How to make the sanding discs for my random orbital sander sticky again??

Discussion in 'Boatbuilding' started by magentawave, Jul 19, 2013.

  1. magentawave
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    magentawave Senior Member

    I have a ton of round sanding discs with the sticky back that have lost their stickiness. They still stick to each other on the roll but fly off my sanders pad pretty quick after I start using them. I'll convert to "hook and loop" if I can't get these discs to work but I'm hoping to not have to waste all of them. Does anyone know how I can make the discs sticky again so they won't fly off the pad during use but will still be easy to replace as needed?

    Thanks

    BTW: The sander I'm using is the Porter Cable Random Orbital Sander that looks like a little grinder.
     
  2. Mr Efficiency
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    Mr Efficiency Senior Member

    I'm not familiar with that type of disc, only the velcro type of thing. If you have a spray can of the stuff that stops fan belts slipping, might be worth a try.
     
  3. magentawave
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    magentawave Senior Member

  4. PAR
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    PAR Yacht Designer/Builder

    3M-77 or similar will make the adhesive backed pads stick. I use this all the time and it works as long as you let the paper do it's job and not get it too hot. Hook and loop pads work, but the sander's hook side wears out at an alarming rate, so it'll need to be replaced if you do a good bit of sanding with hook and loop. Hook and loop is more convenient, but having a sander pad die in the middle of a job sucks and nothing will fix it, except a new sander pad.
     
  5. michael pierzga
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    michael pierzga Senior Member

    Long time since Ive use adhesive discs

    Try 3m disc adhesive spray. Hard to find these days.

    or give an electric heat gun a try...sometimes, if the discs aren't to old and dirty, you can bring the adhesive back to life with a little heat.
     
  6. CDK
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    CDK retired engineer

    Rejuvenate the dried out goo with something containing xylol or toluene. That is the stuff all major adhesive brands sell as diluting agent for their rubber cements.
    Wet it, let it flash off for a minute, then put the disc on the pad.

    These are very unhealthy hydrocarbons, read the text on the packaging first!
     
  7. magentawave
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    magentawave Senior Member

    I have acetone and lacquer thinner. Would those work the same as xylol or toluene?


     
  8. magentawave
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    magentawave Senior Member

    Do you need to spray the 3M77 on both surfaces? How easily will the disc come off when I want to replace it?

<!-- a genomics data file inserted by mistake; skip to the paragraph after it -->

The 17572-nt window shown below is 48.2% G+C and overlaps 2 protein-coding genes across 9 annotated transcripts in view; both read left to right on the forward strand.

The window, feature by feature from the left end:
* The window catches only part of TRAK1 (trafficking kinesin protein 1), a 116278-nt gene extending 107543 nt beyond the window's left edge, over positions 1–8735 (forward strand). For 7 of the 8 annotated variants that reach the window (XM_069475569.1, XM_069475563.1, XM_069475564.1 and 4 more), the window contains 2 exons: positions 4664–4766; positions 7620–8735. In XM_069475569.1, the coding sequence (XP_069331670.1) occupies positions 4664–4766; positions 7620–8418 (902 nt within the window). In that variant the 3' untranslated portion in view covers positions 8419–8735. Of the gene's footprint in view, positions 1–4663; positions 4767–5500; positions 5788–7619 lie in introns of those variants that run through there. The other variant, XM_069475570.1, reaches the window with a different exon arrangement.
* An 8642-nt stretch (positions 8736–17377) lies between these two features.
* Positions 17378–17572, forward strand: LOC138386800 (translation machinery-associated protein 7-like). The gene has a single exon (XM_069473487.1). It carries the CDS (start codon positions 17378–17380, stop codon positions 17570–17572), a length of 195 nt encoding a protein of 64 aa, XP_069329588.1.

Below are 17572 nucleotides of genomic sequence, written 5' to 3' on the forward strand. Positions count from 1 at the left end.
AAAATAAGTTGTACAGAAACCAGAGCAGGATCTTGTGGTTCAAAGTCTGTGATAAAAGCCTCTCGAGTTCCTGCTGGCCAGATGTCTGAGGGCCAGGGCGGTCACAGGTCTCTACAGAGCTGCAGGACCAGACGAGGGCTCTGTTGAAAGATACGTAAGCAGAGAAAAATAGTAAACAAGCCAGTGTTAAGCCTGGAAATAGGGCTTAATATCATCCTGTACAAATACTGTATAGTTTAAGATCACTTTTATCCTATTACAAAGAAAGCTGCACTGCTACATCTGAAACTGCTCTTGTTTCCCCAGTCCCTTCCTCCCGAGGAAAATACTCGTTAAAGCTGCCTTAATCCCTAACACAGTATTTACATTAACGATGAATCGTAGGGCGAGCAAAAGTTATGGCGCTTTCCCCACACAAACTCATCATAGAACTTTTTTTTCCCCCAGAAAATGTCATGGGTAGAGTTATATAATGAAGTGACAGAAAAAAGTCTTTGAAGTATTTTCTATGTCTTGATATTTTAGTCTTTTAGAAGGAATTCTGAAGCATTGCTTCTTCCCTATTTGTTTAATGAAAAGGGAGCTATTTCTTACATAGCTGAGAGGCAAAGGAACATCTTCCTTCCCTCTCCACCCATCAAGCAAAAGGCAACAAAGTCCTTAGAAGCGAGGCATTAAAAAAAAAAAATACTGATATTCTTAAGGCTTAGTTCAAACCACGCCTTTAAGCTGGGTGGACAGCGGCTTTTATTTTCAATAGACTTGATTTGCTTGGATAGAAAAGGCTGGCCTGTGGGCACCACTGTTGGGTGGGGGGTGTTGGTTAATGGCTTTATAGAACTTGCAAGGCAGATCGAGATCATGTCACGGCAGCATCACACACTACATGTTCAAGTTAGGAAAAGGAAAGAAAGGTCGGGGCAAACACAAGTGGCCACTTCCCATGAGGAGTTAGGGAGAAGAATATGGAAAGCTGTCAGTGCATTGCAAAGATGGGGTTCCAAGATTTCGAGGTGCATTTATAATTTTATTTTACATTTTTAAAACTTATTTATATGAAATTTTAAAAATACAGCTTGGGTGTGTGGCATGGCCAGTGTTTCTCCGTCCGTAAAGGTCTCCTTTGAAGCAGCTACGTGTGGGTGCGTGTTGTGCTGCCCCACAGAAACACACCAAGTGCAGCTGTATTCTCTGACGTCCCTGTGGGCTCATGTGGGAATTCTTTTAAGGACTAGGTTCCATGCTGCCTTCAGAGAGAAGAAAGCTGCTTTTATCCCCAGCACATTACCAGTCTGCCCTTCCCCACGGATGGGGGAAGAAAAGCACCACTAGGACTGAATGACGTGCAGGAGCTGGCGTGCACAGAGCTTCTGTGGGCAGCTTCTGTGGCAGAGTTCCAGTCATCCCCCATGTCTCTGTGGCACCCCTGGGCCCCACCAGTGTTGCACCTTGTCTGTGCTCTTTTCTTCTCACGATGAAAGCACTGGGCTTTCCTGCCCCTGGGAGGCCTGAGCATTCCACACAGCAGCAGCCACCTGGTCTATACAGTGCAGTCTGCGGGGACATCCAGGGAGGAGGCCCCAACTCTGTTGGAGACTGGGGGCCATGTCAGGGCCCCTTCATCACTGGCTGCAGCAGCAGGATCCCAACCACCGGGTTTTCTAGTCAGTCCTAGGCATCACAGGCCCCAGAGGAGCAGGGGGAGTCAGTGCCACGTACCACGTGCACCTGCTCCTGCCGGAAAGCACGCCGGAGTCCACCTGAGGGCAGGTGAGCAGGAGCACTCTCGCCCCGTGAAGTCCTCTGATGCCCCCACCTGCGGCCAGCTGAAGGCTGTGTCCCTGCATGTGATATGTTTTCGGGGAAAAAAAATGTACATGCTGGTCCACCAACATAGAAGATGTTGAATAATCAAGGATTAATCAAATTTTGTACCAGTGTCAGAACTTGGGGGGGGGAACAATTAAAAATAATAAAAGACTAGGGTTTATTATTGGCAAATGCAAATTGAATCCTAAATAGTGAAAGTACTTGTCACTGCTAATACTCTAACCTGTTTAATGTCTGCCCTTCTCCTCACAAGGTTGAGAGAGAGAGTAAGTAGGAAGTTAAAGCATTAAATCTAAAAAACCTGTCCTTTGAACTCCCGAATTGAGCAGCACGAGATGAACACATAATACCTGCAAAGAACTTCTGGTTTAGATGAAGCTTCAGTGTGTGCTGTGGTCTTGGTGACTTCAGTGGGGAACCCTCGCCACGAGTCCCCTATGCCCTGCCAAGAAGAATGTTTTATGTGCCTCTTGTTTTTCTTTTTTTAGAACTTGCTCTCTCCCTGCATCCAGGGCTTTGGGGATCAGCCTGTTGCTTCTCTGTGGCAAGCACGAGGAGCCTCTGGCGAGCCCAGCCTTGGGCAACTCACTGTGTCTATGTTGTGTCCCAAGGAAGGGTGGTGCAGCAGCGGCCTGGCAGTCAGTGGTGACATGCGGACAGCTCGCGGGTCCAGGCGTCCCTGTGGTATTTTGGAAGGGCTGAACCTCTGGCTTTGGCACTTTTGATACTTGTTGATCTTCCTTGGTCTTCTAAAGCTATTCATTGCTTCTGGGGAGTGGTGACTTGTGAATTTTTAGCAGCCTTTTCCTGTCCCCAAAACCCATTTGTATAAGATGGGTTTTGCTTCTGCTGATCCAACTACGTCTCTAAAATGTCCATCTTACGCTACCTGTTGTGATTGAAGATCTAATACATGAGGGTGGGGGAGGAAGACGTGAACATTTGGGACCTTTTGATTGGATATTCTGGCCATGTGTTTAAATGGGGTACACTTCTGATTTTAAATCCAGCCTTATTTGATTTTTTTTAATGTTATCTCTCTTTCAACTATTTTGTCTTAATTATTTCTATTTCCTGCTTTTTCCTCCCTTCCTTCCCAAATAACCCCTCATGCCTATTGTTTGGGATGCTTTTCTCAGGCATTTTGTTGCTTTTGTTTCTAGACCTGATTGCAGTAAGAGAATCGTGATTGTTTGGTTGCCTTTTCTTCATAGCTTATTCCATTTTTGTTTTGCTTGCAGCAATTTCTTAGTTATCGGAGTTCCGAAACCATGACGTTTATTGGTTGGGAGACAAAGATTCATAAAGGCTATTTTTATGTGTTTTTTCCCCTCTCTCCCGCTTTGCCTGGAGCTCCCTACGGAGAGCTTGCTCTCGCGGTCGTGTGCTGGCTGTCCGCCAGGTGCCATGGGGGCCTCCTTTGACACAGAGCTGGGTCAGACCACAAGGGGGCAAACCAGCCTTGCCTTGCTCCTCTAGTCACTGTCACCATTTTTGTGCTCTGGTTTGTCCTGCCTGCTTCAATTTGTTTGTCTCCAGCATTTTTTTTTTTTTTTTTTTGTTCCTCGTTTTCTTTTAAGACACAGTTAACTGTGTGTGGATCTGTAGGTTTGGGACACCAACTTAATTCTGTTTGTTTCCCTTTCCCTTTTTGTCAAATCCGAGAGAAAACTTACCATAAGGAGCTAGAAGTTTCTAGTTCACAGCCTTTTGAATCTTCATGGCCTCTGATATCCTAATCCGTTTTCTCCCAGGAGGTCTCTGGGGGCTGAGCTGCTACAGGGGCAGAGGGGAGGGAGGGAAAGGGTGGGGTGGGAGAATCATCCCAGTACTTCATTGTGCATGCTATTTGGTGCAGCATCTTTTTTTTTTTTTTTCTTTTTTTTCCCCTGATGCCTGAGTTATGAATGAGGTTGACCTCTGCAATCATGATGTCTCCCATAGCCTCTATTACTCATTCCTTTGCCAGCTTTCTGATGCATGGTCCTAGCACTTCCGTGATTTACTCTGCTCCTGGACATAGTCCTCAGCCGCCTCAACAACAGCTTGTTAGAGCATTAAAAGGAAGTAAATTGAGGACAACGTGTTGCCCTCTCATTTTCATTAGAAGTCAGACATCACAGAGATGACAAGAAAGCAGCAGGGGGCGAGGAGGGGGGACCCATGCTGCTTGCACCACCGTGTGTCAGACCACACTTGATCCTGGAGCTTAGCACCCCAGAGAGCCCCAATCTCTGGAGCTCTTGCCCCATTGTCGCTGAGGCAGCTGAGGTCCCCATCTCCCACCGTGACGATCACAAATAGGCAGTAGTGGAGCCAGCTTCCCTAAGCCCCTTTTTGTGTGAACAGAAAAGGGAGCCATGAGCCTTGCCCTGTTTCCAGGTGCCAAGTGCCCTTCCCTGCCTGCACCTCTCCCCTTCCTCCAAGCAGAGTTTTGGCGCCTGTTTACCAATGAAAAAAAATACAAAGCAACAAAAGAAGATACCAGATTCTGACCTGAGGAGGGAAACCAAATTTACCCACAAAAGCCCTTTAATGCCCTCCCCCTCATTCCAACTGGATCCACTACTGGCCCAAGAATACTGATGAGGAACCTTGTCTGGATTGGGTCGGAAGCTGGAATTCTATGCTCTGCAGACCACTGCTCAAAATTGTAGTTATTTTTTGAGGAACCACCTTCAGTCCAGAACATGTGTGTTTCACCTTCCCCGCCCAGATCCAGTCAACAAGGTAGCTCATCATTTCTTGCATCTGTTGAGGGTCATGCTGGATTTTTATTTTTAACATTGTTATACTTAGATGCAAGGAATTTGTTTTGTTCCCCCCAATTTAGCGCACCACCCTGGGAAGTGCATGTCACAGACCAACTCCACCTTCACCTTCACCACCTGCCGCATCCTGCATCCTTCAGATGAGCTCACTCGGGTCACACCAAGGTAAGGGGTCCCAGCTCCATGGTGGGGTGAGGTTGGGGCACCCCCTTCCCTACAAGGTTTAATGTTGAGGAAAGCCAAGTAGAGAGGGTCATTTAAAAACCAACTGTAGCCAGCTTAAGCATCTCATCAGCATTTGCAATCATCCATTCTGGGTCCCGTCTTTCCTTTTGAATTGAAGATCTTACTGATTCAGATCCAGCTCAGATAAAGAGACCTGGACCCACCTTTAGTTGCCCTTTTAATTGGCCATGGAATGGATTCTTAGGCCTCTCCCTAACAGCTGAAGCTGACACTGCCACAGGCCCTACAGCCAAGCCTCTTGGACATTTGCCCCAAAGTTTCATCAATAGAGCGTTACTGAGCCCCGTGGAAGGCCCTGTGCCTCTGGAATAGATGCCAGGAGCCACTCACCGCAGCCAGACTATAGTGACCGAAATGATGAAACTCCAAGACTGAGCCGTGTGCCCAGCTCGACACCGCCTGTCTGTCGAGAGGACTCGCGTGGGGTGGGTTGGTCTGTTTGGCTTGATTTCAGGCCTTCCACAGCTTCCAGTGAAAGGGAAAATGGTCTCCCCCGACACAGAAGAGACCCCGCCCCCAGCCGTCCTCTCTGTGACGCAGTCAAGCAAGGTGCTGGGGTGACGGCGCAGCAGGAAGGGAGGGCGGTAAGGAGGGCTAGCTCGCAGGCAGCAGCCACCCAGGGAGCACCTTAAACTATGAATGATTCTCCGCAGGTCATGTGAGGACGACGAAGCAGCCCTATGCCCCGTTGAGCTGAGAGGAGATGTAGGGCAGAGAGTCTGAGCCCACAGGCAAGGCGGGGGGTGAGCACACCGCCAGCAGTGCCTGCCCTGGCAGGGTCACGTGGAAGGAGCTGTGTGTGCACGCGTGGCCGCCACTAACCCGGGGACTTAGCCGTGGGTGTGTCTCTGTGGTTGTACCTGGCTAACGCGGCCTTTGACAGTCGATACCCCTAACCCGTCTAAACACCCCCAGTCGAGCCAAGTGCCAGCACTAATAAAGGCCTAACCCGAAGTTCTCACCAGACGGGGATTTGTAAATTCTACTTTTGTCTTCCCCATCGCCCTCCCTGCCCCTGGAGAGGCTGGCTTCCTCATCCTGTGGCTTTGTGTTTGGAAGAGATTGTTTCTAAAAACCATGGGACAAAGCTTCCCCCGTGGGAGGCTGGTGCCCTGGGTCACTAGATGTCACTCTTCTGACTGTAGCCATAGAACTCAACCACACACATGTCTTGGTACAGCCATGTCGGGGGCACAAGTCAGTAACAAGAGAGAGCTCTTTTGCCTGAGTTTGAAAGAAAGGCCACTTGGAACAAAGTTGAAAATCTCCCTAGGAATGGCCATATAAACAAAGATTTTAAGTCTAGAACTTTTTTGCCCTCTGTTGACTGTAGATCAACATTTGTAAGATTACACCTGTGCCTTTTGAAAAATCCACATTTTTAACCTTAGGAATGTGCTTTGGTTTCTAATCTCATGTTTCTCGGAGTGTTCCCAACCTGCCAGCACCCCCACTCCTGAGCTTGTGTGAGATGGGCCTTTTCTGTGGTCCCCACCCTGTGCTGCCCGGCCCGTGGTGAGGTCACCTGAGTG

9. PAR
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    PAR Yacht Designer/Builder

    You can apply it a few different ways, one will make a permanent bond, making disk removal difficult, the other permits disk removal pretty easily. For tough jobs I use the permanent adhesion technique, which require a squirt of thinner to remove. The temporary adhesion technique just peels right off.

    Periodically, you'll clean the sander pad, as it'll build up with stickum, but again some thinner and it's gone.

    Rubber cement also works, but it's not as tough as 3M 77. There's also a 3M 76 "Hi Tack", which tolerates heat better, but is harder to find. I have a can of this stuff and it makes much better one surface bonds.
     
  10. alan white
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    alan white Senior Member

    Why no one has come out with a convertable sanding pad is beyond me. I have two ROs of the same size and one has a smooth surface, the other a hook surface. How about an in-between thin cheap conversion pad that converts a hook/loop to smooth? You could practically make one yourself.
    But no. They like digital readouts and lasers better. This is because the weekend warrior is now running the show. Tools used to be made for professionals.
     
  11. JSL
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    JSL Senior Member

    a wild gamble if you are desperate enough: try (double sided) carpet tape. Exterior grade might work. Regardless, make sure the disc is centered & watch the RPM.... if it comes off it could be a real 'slicer'.
     
  12. PAR
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    PAR Yacht Designer/Builder

    I've seen a Porter Cable product that does just that Alan. It was for their 5" DA. A hook backer on a disk of 16 gauge aluminum plate.
     
  13. CDK
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    CDK retired engineer

    Lacquer thinner is probably cellulose diluent, worth a try. Acetone is good for cleaning the pad.
     
  14. magentawave
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    magentawave Senior Member

    I've wiped the pad with solvent but didn't think to use it to "re-charge" the sticky side of the sand paper. I'll try that when I go up there today or tomorrow and report back.

    Thanks.

     

  15. magentawave
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    magentawave Senior Member

    Paul ("PAR") was right about spraying the old sanding discs with something like 3M-77. I used some spray contact cement similar to 3M-77 but its made by CRC and it worked great! I spray a light mist on the rubber pad on my RO sander and slap the dried out sanding disc on and it stays where its supposed to until I need to replace it. Thanks cuz that suggestion resurrected a few big rolls of 80, 120 and 220 grit discs that I thought were dead!
     
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